And it is a bogus argument that you should just stop shooting if you want to eject. Smaller PvP engagements often don't last that long, and certainly not much longer, and considering the uncertainty involved in them it is unreasonable to expect any pilot to know what the circumstances will be a minute in to the future. And medium engagements or larger will have T3s popped long before a minute after being targeted. On top of that, if you eject to a pod then you have no weapons to fire, so your weapons flag automatically gets dropped just as if you stop firing in the current ship, which means ejecting will have continue to have similar functionality to that in the proposed change.

It is also bogus to suggest that these are the risks to flying T3s, and that the risks should be accepted. I do accept the risks of flying T3s. When I have lost any of my T3s and failed to eject in time, I have not blamed my attackers for the loss of SP, neither have I blamed CCP; I've blamed myself for a lack of awareness and accepted it. When I have ejected too soon and handed my attackers a free, if dented, T3, I have not blamed my attackers for forcing me out of the ship, neither have I blamed CCP; I've blamed myself for a lack of awareness and accepted it. But if CCP stops me from ejecting when I realise the fight is lost, particularly when the combat changes dramatically after thirty seconds, then I will blame them for the loss of SP.

I accept the risks of flying T3. It is the risks that are being changed, not my acceptance of them. And they are changing as a result of an activity that has nothing to do with me. I am already frustrated enough by blanket restrictions being placed on my activities as a reaction to a problem that has nothing to do with me in the real world. I do not need the same frustrations being extended to my hobbies. If the problem is with scooping actively targeted ships, then prevent the scooping of actively targeted ships. Don't punish me as part of that.

  1. 19 Responses to “Crimewatch 2: ejection rejection”

  2. Reading through the comment thread, I find that:

    [Preventing ejection] is not just oddly intentional, it is very intentional. If we didn't want to penalise T3 death, we simply wouldn't have the skillpoint-loss mechanic in the first place.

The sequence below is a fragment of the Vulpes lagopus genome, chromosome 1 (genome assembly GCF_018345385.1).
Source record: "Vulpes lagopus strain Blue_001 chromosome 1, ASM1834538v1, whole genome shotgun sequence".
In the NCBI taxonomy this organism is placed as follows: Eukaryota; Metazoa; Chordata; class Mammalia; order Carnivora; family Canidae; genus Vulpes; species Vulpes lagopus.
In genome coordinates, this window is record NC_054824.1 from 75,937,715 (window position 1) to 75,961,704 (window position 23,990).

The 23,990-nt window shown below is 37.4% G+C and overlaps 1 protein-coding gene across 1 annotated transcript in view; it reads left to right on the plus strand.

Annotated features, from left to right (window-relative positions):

which is discouraging.

    Another player agrees:

    The point of the skill loss was to introduce the risk SP loss to flying T3's. If they took a long time to train I could see a justification for complaints on this one, but as it stands it takes less than a week to train a Level 5 in a subsystem skill.

    And Rixx thinks a fifteen-minute GCC timer is a long time to wait. It looks like we'll soon be waiting four days each time our ship blows up before we can be as effective again.

    My only solace currently is that every T3 pilot will be in the same position, which may foster a more wary approach to individual combat.

    By pjharvey on Oct 5, 2012

  3. I think you're on to something at the end there, this seems all about making it mean something to fly a T3. Certainly few ship classes have been as abused as they have and I think this is directly responsible for the change. You can still eject, but only if you don't engage. And while that may not be as comforting, against overwhelming odds it still saves skill points.

    This doesn't mean I agree with the change, but I guess I can see the point. Now losing a T3 means more, so maybe we'll see a little less of them being thrown around.

    By Rixx Javix on Oct 5, 2012

  4. Possibly, yes.

    But sneaking an intended change to T3s in to an update to Crimewatch is underhanded. If the change were introduced as part of balancing T3s, I would be more accepting of it.

    By pjharvey on Oct 5, 2012

  5. I need to check, but I think the ejection currently breaks target lock with the ship in question.

    I might be wrong, but if I'm not your (quite decent) suggestion doesn't work.

    By Doyce on Oct 5, 2012

  6. I don't see the skill point loss as a huge problem personally and I fly T3s a lot, in both PVP and PVE, mostly in lowsec but some wormhole as well. You lose one skill level in a random sub-system and it takes about 5 days to train back. A T3 is a powerful ship, there should be risks to how you use it. Now if the level 5 skill was like 30 days, then yeah, I would have a problem with that. But 5 days? Not a big deal

    I mean, do you really lose that many T3s that often that this is a big deal?

    By Ravenzfire on Oct 5, 2012

  7. Ejecting does not break the lock on the ship.